Camacho Cazares holds a 40 percent stake in the company, and a known alias of Gonzalez Valencia is listed as the power of attorney for International Investments Holding, according to corporate records. Jose Ramon Camacho Castillo, who owns 30 percent of International Investments Holding, also holds a 50 percent stake in La Firma Miranda, S.A. de C.V., a company sanctioned alongside Camacho Cazares in August 2015 as part of the action against business networks of Los Cuinis, records show.
GBJ de Colima, S.A. de C.V., a gas station company based in Colima, Mexico, was sanctioned because it is owned by Diana Maria Sanchez Carlon, who was also designated in the August 2015 action, according to the Treasury.
Two other companies designated Wednesday represent attempts by CJNG and Los Cuinis to evade existing sanctions and maintain access to the financial system, the Treasury said.
Master Reposterias y Restaurantes, S.A. de C.V. serves as the new management company for Bake and Kitchen, a restaurant in the Guadalajara suburb of Zapopan that was sanctioned in September 2017 for being owned or controlled by Gonzalez Valencia and Camacho Cazares, the Treasury said.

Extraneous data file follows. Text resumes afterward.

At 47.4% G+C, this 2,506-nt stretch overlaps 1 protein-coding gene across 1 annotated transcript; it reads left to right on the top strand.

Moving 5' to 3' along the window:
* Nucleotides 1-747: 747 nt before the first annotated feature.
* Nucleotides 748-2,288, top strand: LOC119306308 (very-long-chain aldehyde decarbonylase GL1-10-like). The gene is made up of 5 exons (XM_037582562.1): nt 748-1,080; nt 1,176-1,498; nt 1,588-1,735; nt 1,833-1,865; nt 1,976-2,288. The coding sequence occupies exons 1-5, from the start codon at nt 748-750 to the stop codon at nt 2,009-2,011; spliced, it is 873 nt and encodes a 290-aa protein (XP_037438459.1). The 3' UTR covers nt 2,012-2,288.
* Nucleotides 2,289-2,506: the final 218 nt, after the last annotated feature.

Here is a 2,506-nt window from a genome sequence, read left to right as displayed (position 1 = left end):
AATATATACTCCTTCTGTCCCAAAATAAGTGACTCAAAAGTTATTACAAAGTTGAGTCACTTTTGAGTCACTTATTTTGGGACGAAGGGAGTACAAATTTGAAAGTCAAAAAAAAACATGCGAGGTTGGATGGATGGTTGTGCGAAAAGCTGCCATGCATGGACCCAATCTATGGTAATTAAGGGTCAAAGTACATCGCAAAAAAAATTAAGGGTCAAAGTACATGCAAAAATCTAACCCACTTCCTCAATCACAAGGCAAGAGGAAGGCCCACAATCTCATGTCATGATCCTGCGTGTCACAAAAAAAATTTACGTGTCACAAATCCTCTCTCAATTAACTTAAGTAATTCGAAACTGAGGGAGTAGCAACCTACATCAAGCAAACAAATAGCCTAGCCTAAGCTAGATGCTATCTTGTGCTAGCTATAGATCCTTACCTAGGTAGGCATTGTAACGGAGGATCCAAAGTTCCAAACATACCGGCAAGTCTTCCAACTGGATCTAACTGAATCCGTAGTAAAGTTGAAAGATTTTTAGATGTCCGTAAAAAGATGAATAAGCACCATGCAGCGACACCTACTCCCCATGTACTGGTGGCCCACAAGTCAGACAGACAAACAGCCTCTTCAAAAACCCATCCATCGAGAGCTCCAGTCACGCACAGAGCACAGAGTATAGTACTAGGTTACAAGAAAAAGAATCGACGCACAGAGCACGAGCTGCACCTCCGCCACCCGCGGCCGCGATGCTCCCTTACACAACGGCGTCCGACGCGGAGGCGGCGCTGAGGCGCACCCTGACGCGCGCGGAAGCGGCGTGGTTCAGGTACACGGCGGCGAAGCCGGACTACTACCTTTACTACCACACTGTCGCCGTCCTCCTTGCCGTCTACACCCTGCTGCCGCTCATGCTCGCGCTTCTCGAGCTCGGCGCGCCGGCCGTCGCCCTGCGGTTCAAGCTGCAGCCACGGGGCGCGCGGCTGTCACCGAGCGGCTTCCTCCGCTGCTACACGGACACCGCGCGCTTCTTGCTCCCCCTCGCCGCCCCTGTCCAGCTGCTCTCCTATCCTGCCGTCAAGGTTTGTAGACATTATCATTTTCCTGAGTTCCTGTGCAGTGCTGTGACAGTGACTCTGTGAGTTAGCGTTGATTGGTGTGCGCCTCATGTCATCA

The restaurant is co-located with cake business Operadora de Reposterias y Restaurantes, S.A. de C.V., the Treasury said at the time. Plaza Los Tules, the shopping center where both businesses are based, was sanctioned in August 2015 because it is controlled by Gonzalez Valencia. Gloria Luz Ortega Pinzon was named commissioner of Master Reposterias y Restaurantes in January 2016, corporate records show.
Corporativo Sushi Provi, S. de R.L. de C.V. acts as the new management company for Kenzo Sushi, a restaurant in Guadalajara designated alongside Bake and Kitchen because it is owned or controlled by CJNG and Los Cuinis, the Treasury said. Bake and Kitchen and Kenzo Sushi both recently opened new locations in the Guadalajara area, the Treasury said.
And the Treasury identified two new names for a cabin rental business sanctioned in September 2015 for supporting CJNG drug trafficking activity.